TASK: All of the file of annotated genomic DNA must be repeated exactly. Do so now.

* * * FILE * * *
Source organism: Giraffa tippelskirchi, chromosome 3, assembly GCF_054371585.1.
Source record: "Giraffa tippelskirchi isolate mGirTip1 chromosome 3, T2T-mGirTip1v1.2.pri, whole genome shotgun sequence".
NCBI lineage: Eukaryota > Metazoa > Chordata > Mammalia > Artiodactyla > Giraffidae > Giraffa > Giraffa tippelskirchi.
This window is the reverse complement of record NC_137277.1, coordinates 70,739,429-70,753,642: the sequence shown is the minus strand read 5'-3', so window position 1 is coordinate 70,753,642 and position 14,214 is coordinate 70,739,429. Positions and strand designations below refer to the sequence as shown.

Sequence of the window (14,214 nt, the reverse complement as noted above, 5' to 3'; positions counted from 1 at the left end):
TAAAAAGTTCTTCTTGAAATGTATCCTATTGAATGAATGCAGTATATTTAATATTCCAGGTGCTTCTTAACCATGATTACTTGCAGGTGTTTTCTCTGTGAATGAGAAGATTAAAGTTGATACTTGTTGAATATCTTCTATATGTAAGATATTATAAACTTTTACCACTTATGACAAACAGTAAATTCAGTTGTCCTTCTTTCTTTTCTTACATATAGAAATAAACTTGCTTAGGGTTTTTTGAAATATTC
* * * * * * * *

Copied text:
Source organism: Giraffa tippelskirchi, chromosome 3, assembly GCF_054371585.1.
Source record: "Giraffa tippelskirchi isolate mGirTip1 chromosome 3, T2T-mGirTip1v1.2.pri, whole genome shotgun sequence".
NCBI lineage: Eukaryota > Metazoa > Chordata > Mammalia > Artiodactyla > Giraffidae > Giraffa > Giraffa tippelskirchi.
This window is the reverse complement of record NC_137277.1, coordinates 70,739,429-70,753,642: the sequence shown is the minus strand read 5'-3', so window position 1 is coordinate 70,753,642 and position 14,214 is coordinate 70,739,429. Positions and strand designations below refer to the sequence as shown.

Sequence of the window (14,214 nt, the reverse complement as noted above, 5' to 3'; positions counted from 1 at the left end):
TAAAAAGTTCTTCTTGAAATGTATCCTATTGAATGAATGCAGTATATTTAATATTCCAGGTGCTTCTTAACCATGATTACTTGCAGGTGTTTTCTCTGTGAATGAGAAGATTAAAGTTGATACTTGTTGAATATCTTCTATATGTAAGATATTATAAACTTTTACCACTTATGACAAACAGTAAATTCAGTTGTCCTTCTTTCTTTTCTTACATATAGAAATAAACTTGCTTAGGGTTTTTTGAAATATTC